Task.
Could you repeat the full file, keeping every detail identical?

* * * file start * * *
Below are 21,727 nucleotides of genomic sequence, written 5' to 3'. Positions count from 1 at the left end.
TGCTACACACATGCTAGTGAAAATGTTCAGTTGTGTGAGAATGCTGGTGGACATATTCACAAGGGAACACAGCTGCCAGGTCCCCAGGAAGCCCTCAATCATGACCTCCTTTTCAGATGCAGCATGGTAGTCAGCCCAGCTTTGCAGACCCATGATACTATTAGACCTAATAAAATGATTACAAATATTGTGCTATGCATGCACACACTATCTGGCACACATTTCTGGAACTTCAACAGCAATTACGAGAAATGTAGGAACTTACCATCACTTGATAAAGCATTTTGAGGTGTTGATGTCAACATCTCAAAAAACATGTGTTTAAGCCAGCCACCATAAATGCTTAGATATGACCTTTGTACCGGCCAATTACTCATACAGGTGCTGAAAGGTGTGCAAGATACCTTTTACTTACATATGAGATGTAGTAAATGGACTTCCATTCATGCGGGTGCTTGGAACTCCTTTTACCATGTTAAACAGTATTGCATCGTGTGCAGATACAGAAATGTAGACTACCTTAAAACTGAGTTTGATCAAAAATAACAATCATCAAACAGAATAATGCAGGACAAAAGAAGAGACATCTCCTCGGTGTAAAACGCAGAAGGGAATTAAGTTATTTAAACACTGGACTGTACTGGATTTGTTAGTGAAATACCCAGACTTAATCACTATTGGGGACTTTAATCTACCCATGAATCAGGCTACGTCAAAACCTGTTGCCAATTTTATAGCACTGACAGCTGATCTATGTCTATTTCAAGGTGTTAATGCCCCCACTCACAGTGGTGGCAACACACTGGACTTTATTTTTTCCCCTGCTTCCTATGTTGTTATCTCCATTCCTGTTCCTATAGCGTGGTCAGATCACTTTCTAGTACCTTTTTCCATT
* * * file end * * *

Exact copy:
Below are 21,727 nucleotides of genomic sequence, written 5' to 3'. Positions count from 1 at the left end.
TGCTACACACATGCTAGTGAAAATGTTCAGTTGTGTGAGAATGCTGGTGGACATATTCACAAGGGAACACAGCTGCCAGGTCCCCAGGAAGCCCTCAATCATGACCTCCTTTTCAGATGCAGCATGGTAGTCAGCCCAGCTTTGCAGACCCATGATACTATTAGACCTAATAAAATGATTACAAATATTGTGCTATGCATGCACACACTATCTGGCACACATTTCTGGAACTTCAACAGCAATTACGAGAAATGTAGGAACTTACCATCACTTGATAAAGCATTTTGAGGTGTTGATGTCAACATCTCAAAAAACATGTGTTTAAGCCAGCCACCATAAATGCTTAGATATGACCTTTGTACCGGCCAATTACTCATACAGGTGCTGAAAGGTGTGCAAGATACCTTTTACTTACATATGAGATGTAGTAAATGGACTTCCATTCATGCGGGTGCTTGGAACTCCTTTTACCATGTTAAACAGTATTGCATCGTGTGCAGATACAGAAATGTAGACTACCTTAAAACTGAGTTTGATCAAAAATAACAATCATCAAACAGAATAATGCAGGACAAAAGAAGAGACATCTCCTCGGTGTAAAACGCAGAAGGGAATTAAGTTATTTAAACACTGGACTGTACTGGATTTGTTAGTGAAATACCCAGACTTAATCACTATTGGGGACTTTAATCTACCCATGAATCAGGCTACGTCAAAACCTGTTGCCAATTTTATAGCACTGACAGCTGATCTATGTCTATTTCAAGGTGTTAATGCCCCCACTCACAGTGGTGGCAACACACTGGACTTTATTTTTTCCCCTGCTTCCTATGTTGTTATCTCCATTCCTGTTCCTATAGCGTGGTCAGATCACTTTCTAGTACCTTTTTCCATT